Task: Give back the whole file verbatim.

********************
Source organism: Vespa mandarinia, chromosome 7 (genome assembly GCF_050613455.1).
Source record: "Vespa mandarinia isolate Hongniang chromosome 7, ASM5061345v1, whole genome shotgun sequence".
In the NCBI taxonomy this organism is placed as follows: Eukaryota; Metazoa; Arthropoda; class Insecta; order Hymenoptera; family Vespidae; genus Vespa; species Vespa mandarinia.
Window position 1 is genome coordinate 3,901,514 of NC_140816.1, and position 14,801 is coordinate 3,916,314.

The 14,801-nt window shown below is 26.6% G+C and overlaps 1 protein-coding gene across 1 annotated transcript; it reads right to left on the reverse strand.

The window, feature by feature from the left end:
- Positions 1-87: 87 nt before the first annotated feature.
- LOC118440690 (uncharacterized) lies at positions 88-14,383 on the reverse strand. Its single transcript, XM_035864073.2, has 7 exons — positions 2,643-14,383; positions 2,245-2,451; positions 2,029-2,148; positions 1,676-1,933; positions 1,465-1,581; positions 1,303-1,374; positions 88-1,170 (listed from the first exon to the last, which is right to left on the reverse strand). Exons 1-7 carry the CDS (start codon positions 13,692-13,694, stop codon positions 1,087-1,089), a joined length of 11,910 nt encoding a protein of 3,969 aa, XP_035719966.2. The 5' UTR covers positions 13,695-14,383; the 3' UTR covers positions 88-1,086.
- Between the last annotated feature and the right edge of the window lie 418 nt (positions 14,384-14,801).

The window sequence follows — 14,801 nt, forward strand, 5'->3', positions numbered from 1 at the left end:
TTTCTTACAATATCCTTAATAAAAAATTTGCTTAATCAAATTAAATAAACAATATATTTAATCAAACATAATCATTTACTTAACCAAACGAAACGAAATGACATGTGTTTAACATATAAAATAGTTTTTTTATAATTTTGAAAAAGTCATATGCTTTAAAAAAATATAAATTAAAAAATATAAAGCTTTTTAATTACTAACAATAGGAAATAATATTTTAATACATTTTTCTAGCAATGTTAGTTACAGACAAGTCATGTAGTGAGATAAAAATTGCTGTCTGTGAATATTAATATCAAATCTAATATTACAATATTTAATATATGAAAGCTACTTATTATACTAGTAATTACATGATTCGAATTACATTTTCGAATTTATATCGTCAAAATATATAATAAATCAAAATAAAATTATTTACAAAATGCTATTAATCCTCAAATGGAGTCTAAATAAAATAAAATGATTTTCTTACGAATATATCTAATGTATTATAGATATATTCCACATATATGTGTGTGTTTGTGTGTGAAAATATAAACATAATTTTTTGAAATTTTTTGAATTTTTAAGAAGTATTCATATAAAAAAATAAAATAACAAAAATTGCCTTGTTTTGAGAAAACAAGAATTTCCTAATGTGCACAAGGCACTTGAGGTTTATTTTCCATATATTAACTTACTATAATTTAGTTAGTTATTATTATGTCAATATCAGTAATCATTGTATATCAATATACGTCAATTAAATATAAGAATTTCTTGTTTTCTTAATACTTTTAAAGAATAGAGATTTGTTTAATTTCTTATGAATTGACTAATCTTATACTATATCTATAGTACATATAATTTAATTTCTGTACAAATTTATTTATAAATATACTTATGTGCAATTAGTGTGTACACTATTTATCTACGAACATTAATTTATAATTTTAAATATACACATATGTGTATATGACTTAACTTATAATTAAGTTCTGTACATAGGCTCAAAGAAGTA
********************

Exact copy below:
Source organism: Vespa mandarinia, chromosome 7 (genome assembly GCF_050613455.1).
Source record: "Vespa mandarinia isolate Hongniang chromosome 7, ASM5061345v1, whole genome shotgun sequence".
In the NCBI taxonomy this organism is placed as follows: Eukaryota; Metazoa; Arthropoda; class Insecta; order Hymenoptera; family Vespidae; genus Vespa; species Vespa mandarinia.
Window position 1 is genome coordinate 3,901,514 of NC_140816.1, and position 14,801 is coordinate 3,916,314.

The 14,801-nt window shown below is 26.6% G+C and overlaps 1 protein-coding gene across 1 annotated transcript; it reads right to left on the reverse strand.

The window, feature by feature from the left end:
- Positions 1-87: 87 nt before the first annotated feature.
- LOC118440690 (uncharacterized) lies at positions 88-14,383 on the reverse strand. Its single transcript, XM_035864073.2, has 7 exons — positions 2,643-14,383; positions 2,245-2,451; positions 2,029-2,148; positions 1,676-1,933; positions 1,465-1,581; positions 1,303-1,374; positions 88-1,170 (listed from the first exon to the last, which is right to left on the reverse strand). Exons 1-7 carry the CDS (start codon positions 13,692-13,694, stop codon positions 1,087-1,089), a joined length of 11,910 nt encoding a protein of 3,969 aa, XP_035719966.2. The 5' UTR covers positions 13,695-14,383; the 3' UTR covers positions 88-1,086.
- Between the last annotated feature and the right edge of the window lie 418 nt (positions 14,384-14,801).

The window sequence follows — 14,801 nt, forward strand, 5'->3', positions numbered from 1 at the left end:
TTTCTTACAATATCCTTAATAAAAAATTTGCTTAATCAAATTAAATAAACAATATATTTAATCAAACATAATCATTTACTTAACCAAACGAAACGAAATGACATGTGTTTAACATATAAAATAGTTTTTTTATAATTTTGAAAAAGTCATATGCTTTAAAAAAATATAAATTAAAAAATATAAAGCTTTTTAATTACTAACAATAGGAAATAATATTTTAATACATTTTTCTAGCAATGTTAGTTACAGACAAGTCATGTAGTGAGATAAAAATTGCTGTCTGTGAATATTAATATCAAATCTAATATTACAATATTTAATATATGAAAGCTACTTATTATACTAGTAATTACATGATTCGAATTACATTTTCGAATTTATATCGTCAAAATATATAATAAATCAAAATAAAATTATTTACAAAATGCTATTAATCCTCAAATGGAGTCTAAATAAAATAAAATGATTTTCTTACGAATATATCTAATGTATTATAGATATATTCCACATATATGTGTGTGTTTGTGTGTGAAAATATAAACATAATTTTTTGAAATTTTTTGAATTTTTAAGAAGTATTCATATAAAAAAATAAAATAACAAAAATTGCCTTGTTTTGAGAAAACAAGAATTTCCTAATGTGCACAAGGCACTTGAGGTTTATTTTCCATATATTAACTTACTATAATTTAGTTAGTTATTATTATGTCAATATCAGTAATCATTGTATATCAATATACGTCAATTAAATATAAGAATTTCTTGTTTTCTTAATACTTTTAAAGAATAGAGATTTGTTTAATTTCTTATGAATTGACTAATCTTATACTATATCTATAGTACATATAATTTAATTTCTGTACAAATTTATTTATAAATATACTTATGTGCAATTAGTGTGTACACTATTTATCTACGAACATTAATTTATAATTTTAAATATACACATATGTGTATATGACTTAACTTATAATTAAGTTCTGTACATAGGCTCAAAGAAGTA